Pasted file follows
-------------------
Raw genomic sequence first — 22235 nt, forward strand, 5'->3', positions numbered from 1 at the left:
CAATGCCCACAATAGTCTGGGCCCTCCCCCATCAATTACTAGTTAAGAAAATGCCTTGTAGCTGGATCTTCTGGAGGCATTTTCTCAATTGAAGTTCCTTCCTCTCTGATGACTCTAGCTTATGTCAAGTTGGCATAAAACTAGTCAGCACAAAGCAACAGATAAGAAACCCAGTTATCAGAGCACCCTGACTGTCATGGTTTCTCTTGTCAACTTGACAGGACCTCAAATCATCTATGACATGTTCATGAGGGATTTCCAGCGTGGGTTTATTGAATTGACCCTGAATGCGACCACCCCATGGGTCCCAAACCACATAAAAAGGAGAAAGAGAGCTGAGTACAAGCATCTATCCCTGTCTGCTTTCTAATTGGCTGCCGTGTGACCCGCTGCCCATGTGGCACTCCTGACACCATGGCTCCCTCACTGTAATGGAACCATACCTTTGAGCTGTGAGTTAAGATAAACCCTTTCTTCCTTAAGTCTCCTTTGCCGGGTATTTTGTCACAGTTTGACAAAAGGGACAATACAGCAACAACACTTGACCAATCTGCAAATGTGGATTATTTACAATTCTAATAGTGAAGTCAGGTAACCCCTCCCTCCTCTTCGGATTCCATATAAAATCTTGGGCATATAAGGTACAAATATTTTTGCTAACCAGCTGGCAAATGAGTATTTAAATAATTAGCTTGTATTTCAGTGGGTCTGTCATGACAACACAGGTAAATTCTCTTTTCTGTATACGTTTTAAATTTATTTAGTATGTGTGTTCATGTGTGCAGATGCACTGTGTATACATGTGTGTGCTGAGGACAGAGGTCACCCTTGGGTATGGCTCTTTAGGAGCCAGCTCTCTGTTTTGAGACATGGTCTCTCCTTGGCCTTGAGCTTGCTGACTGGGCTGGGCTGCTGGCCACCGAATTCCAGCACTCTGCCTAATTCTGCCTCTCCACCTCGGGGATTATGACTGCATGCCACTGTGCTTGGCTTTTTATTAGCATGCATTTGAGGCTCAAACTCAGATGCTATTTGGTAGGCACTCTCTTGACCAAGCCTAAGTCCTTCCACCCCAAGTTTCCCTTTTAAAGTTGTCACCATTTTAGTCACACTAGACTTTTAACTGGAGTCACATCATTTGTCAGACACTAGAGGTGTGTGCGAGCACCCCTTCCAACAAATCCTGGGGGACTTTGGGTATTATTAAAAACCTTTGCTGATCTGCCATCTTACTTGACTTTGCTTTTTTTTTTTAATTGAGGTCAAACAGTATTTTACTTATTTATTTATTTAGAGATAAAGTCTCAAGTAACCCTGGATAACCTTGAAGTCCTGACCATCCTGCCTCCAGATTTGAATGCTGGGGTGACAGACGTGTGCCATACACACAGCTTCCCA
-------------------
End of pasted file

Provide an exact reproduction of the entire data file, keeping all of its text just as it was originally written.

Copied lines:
Raw genomic sequence first — 22235 nt, forward strand, 5'->3', positions numbered from 1 at the left:
CAATGCCCACAATAGTCTGGGCCCTCCCCCATCAATTACTAGTTAAGAAAATGCCTTGTAGCTGGATCTTCTGGAGGCATTTTCTCAATTGAAGTTCCTTCCTCTCTGATGACTCTAGCTTATGTCAAGTTGGCATAAAACTAGTCAGCACAAAGCAACAGATAAGAAACCCAGTTATCAGAGCACCCTGACTGTCATGGTTTCTCTTGTCAACTTGACAGGACCTCAAATCATCTATGACATGTTCATGAGGGATTTCCAGCGTGGGTTTATTGAATTGACCCTGAATGCGACCACCCCATGGGTCCCAAACCACATAAAAAGGAGAAAGAGAGCTGAGTACAAGCATCTATCCCTGTCTGCTTTCTAATTGGCTGCCGTGTGACCCGCTGCCCATGTGGCACTCCTGACACCATGGCTCCCTCACTGTAATGGAACCATACCTTTGAGCTGTGAGTTAAGATAAACCCTTTCTTCCTTAAGTCTCCTTTGCCGGGTATTTTGTCACAGTTTGACAAAAGGGACAATACAGCAACAACACTTGACCAATCTGCAAATGTGGATTATTTACAATTCTAATAGTGAAGTCAGGTAACCCCTCCCTCCTCTTCGGATTCCATATAAAATCTTGGGCATATAAGGTACAAATATTTTTGCTAACCAGCTGGCAAATGAGTATTTAAATAATTAGCTTGTATTTCAGTGGGTCTGTCATGACAACACAGGTAAATTCTCTTTTCTGTATACGTTTTAAATTTATTTAGTATGTGTGTTCATGTGTGCAGATGCACTGTGTATACATGTGTGTGCTGAGGACAGAGGTCACCCTTGGGTATGGCTCTTTAGGAGCCAGCTCTCTGTTTTGAGACATGGTCTCTCCTTGGCCTTGAGCTTGCTGACTGGGCTGGGCTGCTGGCCACCGAATTCCAGCACTCTGCCTAATTCTGCCTCTCCACCTCGGGGATTATGACTGCATGCCACTGTGCTTGGCTTTTTATTAGCATGCATTTGAGGCTCAAACTCAGATGCTATTTGGTAGGCACTCTCTTGACCAAGCCTAAGTCCTTCCACCCCAAGTTTCCCTTTTAAAGTTGTCACCATTTTAGTCACACTAGACTTTTAACTGGAGTCACATCATTTGTCAGACACTAGAGGTGTGTGCGAGCACCCCTTCCAACAAATCCTGGGGGACTTTGGGTATTATTAAAAACCTTTGCTGATCTGCCATCTTACTTGACTTTGCTTTTTTTTTTTAATTGAGGTCAAACAGTATTTTACTTATTTATTTATTTAGAGATAAAGTCTCAAGTAACCCTGGATAACCTTGAAGTCCTGACCATCCTGCCTCCAGATTTGAATGCTGGGGTGACAGACGTGTGCCATACACACAGCTTCCCA